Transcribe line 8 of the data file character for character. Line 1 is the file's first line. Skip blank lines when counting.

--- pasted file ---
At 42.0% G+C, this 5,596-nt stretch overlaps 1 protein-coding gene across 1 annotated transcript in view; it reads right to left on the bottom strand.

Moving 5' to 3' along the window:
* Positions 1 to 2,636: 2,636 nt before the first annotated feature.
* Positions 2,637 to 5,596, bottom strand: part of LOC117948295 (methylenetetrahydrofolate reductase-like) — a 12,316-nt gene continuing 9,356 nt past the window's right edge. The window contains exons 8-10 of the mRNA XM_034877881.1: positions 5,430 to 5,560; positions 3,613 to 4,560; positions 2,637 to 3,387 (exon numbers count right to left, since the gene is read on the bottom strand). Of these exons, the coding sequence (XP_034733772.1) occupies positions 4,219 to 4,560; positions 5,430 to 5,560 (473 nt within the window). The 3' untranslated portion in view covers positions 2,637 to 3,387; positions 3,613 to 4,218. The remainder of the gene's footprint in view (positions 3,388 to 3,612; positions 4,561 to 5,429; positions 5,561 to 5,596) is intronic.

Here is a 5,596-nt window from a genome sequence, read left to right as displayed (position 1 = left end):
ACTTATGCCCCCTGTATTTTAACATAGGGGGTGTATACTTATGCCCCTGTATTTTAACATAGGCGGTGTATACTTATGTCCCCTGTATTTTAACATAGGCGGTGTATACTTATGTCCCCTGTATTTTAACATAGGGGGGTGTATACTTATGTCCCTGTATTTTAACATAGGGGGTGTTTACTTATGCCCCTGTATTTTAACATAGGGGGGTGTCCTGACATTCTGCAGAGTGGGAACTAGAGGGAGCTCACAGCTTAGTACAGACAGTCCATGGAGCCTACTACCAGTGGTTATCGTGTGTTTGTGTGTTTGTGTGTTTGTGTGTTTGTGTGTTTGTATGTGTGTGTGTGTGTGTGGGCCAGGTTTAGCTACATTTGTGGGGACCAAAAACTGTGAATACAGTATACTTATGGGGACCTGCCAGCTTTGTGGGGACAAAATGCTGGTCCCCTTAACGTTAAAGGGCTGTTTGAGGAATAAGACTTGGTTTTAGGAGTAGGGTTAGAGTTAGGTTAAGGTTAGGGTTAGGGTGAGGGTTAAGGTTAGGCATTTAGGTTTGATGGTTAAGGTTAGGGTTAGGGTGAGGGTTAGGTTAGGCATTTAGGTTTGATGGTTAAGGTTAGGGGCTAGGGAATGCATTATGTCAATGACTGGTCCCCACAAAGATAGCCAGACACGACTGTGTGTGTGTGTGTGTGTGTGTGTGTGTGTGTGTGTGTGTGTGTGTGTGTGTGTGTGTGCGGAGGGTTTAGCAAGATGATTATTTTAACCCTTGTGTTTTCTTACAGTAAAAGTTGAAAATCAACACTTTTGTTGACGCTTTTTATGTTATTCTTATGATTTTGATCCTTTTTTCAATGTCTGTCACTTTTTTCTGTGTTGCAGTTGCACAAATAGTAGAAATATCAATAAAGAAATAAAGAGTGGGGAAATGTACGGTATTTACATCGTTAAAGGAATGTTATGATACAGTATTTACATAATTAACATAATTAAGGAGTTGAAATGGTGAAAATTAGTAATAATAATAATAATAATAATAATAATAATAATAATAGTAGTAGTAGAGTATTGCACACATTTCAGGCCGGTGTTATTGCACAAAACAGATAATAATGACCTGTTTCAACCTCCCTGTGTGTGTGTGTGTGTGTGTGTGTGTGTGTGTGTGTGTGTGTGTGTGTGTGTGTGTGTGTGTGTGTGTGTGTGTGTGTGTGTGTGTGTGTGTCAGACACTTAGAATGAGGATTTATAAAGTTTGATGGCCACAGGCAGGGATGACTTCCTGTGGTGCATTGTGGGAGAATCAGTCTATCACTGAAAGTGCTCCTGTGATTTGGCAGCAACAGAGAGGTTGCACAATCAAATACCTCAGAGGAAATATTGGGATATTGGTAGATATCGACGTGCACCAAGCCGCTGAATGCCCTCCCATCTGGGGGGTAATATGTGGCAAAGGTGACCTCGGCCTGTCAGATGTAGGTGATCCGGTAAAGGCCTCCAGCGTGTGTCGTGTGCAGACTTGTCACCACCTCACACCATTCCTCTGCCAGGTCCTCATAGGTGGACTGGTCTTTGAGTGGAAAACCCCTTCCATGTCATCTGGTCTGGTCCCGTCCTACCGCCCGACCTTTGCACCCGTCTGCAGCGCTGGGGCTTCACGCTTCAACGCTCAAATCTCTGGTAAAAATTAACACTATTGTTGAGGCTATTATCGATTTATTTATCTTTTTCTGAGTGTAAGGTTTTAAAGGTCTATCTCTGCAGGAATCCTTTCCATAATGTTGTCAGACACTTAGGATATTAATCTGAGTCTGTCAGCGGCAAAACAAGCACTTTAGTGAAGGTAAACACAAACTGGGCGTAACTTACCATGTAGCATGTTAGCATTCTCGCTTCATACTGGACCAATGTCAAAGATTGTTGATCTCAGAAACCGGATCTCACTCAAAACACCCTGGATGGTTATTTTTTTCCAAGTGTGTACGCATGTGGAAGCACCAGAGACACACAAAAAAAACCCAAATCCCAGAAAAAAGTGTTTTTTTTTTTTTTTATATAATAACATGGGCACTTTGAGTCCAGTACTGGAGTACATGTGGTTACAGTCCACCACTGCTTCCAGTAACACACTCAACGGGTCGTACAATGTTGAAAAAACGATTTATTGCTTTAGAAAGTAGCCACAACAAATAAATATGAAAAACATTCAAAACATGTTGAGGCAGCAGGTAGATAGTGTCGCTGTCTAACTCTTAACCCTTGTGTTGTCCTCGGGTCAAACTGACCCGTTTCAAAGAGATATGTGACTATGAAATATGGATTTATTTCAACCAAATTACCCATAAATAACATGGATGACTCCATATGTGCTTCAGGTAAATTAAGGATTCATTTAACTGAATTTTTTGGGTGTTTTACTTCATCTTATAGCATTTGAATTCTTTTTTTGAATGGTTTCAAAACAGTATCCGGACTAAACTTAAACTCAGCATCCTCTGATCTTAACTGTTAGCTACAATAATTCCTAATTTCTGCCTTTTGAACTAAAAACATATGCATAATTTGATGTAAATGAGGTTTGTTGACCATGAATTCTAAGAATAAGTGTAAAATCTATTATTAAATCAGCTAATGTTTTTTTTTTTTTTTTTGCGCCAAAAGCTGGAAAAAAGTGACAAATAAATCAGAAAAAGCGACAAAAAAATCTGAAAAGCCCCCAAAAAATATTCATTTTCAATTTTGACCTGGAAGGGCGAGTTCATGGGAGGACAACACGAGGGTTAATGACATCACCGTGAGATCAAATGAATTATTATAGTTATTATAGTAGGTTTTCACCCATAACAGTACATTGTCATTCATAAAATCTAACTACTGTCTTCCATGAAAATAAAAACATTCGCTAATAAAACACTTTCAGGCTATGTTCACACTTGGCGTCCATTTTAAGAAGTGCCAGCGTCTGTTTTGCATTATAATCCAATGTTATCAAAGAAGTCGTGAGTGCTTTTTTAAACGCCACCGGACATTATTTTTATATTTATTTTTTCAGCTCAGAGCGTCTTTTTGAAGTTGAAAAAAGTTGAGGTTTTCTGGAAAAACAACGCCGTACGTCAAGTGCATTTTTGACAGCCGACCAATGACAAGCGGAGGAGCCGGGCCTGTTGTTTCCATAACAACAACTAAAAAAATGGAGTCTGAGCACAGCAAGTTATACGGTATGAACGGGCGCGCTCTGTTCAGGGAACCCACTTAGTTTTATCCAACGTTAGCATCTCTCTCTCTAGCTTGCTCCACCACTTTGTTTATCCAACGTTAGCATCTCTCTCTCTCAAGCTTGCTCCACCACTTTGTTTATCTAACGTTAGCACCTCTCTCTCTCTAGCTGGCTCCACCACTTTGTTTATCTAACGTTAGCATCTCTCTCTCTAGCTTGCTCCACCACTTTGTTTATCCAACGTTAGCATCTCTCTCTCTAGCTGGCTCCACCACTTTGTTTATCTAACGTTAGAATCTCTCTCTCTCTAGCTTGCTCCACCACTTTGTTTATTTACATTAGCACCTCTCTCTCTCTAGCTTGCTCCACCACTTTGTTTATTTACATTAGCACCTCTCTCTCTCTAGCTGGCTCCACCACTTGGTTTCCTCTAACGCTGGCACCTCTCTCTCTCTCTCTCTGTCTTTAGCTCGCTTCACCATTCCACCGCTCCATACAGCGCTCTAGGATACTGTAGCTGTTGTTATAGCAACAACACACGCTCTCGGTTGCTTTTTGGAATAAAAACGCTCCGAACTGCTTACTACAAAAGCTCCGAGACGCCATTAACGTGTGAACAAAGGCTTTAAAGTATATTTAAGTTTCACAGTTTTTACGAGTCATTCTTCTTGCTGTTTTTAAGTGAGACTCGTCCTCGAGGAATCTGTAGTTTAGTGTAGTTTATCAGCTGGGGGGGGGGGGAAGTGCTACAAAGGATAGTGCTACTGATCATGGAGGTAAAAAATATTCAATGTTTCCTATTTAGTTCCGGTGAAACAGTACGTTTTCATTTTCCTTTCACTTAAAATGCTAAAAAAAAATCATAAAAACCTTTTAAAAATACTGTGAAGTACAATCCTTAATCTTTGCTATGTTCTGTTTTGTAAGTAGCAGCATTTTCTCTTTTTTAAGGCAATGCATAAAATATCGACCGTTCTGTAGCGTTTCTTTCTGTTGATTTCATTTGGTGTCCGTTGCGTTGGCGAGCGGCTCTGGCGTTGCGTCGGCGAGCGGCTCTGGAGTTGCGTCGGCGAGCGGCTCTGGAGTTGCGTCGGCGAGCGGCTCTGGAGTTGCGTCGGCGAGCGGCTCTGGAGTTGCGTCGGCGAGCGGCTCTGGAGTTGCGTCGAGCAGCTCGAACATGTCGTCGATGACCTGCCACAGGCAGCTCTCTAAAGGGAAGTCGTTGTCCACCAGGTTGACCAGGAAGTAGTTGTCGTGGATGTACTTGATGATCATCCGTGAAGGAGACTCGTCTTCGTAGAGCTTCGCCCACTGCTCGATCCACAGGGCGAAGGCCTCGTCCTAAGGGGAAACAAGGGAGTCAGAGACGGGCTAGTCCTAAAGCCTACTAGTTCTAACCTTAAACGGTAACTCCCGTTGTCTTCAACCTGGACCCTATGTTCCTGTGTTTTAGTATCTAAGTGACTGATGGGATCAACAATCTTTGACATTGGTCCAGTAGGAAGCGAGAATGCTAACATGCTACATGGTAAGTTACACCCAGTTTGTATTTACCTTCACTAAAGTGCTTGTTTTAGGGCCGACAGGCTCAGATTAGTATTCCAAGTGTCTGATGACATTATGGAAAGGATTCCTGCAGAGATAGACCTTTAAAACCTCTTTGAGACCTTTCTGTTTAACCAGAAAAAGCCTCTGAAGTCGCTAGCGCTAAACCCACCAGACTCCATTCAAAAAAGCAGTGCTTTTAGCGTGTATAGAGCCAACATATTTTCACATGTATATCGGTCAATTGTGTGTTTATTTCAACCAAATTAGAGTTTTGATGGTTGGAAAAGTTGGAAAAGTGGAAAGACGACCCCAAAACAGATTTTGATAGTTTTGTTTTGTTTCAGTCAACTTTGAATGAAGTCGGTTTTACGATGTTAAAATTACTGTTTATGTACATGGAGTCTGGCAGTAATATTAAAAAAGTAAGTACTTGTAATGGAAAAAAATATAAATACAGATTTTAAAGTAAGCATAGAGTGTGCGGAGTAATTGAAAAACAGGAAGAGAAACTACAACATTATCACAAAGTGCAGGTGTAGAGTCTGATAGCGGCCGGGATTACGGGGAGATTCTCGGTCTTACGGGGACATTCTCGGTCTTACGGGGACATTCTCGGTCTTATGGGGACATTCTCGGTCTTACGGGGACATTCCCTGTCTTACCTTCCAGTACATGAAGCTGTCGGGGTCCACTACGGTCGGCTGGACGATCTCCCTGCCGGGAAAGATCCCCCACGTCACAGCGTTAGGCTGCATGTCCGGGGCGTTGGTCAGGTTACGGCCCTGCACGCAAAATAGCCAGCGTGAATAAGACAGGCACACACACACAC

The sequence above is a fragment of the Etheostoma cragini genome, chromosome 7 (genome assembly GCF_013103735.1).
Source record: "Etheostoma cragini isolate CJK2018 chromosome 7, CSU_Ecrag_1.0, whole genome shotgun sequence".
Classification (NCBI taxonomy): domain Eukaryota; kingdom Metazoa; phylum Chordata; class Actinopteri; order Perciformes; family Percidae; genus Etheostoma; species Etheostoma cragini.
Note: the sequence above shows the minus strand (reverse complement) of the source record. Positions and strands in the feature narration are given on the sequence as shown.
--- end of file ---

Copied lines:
Source record: "Etheostoma cragini isolate CJK2018 chromosome 7, CSU_Ecrag_1.0, whole genome shotgun sequence".